WEEE Forum, the international association of Producer Responsibility Organisations, which recently celebrated its 20th anniversary, continues to expand its membership across the world and has recently announced reaching the landmark of 50 members spread over 33 countries on six continents. In its mission to facilitate taking on the worldwide societal challenge of electronic waste through projects, alliances and exchange of best practices among organisations across the WEEE value chain, this significant step illustrates the global influence of the know-how the WEEE Forum embodies.

E-waste is the fastest-growing waste stream in the world, expected to exceed 74 million tonnes globally in 2030, according to the UN. Tackling this challenge requires an ‘all actors’ approach centred on cooperation. An increasing number of countries are adopting or implementing e-waste specific legislation based on the extended producer responsibility (EPR) principle. This results in a growing number of EPR schemes and expands the WEEE Forum’s knowledge base with new Producer Responsibility Organisations (PROs) joining from all around the globe and bringing their local experience.

Pascal Leroy, Director General of the WEEE Forum, says: “We are very pleased to see PROs from more and more countries tapping into the knowledge and know-how of their peers.”

“Europe leads the way in e-waste collection with 54% of it being formally reported as properly recycled, but we also see many innovative approaches in emerging economies and are proud to serve as a platform to exchange best practice with new members to ensure the e-waste issue is tackled properly across the world,” he said.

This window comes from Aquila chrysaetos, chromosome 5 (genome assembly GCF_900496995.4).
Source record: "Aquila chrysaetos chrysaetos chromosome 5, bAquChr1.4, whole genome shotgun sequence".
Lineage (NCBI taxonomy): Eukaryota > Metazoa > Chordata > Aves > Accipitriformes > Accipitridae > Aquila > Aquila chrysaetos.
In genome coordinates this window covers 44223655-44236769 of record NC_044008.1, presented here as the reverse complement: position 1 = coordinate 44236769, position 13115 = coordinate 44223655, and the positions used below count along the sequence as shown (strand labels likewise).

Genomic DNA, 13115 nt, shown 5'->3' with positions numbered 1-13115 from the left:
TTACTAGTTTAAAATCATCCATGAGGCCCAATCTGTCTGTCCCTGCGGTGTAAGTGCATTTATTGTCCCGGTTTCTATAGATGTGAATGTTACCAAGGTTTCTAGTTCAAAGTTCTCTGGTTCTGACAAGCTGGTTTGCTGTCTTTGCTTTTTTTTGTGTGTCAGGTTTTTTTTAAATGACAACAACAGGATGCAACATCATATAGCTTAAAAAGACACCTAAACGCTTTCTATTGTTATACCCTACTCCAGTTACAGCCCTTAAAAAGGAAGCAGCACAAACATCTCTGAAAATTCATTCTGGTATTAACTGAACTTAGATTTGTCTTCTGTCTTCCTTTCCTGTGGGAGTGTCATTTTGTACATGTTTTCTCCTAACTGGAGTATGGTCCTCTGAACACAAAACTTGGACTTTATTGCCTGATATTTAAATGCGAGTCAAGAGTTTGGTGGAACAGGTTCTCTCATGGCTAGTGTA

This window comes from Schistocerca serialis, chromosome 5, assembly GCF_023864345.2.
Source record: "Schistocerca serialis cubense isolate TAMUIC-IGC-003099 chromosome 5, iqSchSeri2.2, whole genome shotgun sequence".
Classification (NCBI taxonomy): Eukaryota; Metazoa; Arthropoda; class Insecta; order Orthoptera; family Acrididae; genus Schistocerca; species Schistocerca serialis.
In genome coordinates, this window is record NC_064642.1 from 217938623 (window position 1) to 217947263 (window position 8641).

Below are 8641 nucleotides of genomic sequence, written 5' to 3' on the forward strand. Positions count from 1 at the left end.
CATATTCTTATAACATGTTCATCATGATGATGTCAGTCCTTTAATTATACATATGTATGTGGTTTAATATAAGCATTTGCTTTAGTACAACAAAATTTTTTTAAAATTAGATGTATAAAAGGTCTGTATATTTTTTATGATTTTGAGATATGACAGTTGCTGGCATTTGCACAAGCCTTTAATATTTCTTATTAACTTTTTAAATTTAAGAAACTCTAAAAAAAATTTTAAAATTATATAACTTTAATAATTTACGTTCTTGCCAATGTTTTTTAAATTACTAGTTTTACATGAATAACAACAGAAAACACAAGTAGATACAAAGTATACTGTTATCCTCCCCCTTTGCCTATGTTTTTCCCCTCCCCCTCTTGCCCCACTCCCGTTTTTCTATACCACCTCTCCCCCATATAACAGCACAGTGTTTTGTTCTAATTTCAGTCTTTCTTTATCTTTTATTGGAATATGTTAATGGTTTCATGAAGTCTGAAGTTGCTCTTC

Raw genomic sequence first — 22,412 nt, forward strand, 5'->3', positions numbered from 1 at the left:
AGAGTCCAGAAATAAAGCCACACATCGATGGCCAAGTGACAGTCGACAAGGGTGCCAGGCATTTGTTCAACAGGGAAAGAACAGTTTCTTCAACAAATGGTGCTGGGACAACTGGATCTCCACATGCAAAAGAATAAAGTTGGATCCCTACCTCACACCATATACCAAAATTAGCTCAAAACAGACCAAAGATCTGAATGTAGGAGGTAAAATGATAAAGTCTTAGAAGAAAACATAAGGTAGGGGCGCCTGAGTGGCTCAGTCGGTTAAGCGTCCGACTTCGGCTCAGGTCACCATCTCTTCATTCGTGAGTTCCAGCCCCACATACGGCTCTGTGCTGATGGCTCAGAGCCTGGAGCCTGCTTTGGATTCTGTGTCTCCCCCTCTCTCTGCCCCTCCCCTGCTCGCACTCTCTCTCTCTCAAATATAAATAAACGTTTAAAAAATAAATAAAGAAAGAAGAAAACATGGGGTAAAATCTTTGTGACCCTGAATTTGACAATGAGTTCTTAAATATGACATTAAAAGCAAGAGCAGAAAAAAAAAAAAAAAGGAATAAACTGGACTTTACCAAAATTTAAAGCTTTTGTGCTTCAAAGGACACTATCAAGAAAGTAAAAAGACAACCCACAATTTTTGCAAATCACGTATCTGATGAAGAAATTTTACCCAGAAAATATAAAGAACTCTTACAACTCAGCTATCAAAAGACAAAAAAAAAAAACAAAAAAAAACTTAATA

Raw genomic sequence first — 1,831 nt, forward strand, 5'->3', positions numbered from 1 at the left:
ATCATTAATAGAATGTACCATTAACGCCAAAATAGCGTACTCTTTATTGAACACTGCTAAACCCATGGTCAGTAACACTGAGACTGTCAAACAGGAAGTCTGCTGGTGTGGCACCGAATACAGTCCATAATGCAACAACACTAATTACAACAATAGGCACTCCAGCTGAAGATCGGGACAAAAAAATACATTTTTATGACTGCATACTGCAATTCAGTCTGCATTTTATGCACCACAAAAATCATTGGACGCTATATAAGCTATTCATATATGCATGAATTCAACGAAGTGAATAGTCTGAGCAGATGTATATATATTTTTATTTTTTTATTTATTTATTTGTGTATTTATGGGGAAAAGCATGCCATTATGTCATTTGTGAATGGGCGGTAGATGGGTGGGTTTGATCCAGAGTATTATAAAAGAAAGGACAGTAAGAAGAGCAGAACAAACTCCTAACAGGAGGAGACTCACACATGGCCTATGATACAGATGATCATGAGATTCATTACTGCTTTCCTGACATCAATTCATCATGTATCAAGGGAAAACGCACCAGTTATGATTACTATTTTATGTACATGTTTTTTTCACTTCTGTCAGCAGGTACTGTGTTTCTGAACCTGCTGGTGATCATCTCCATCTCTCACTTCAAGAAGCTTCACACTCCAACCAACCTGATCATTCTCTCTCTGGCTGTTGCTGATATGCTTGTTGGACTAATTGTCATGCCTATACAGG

Actors across the WEEE value chain are continually seeking the best ways to implement legislation, increase e-waste collection rates, and motivate consumers to return their broken electricals, by connecting with relevant policy makers. Simplifying this process, thanks to its toolbox of online platforms, working groups and EU-funded projects focusing on different facets of the e-waste issue, the WEEE Forum serves as a hub to develop and share the best practice that has been applied across the world. Engaging with global stakeholders, the WEEE Forum encourages open communication among its members to accelerate the transition to net zero.

Joining the conversation this year are four not-for-profit producer responsibility organisations from Canada, South Africa and Slovakia.

Canadian Electrical Stewardship Association (CESA) leads the industry members whose products are stipulated in the regulations. By operating as a single organisation, CESA allows for an efficient approach to recycling, keeping fees low and making it easier for consumers to return their electricals for recycling.

Circular Energy is based in South Africa and its primary objective is to assist its members of the scheme, in their capacity as producers, to meet their obligations under the EPR Regulations, by operating a compliance scheme for the storage, collection, treatment and recovery of WEEE, batteries and packaging, and reporting as part of the regulatory requirements.

GoRecycle represents over 170 members, mainly retailers, distributors and manufacturers affected by the EPR regulation in the region of Québec, Canada.

Envidom is an association founded by the largest producers of white goods, and represents over 290 producers/importers of electrical and electronic equipment in Slovakia with the aim of fulfilling responsibilities for their e-waste.

For more information, please visit: http://www.weee-forum.org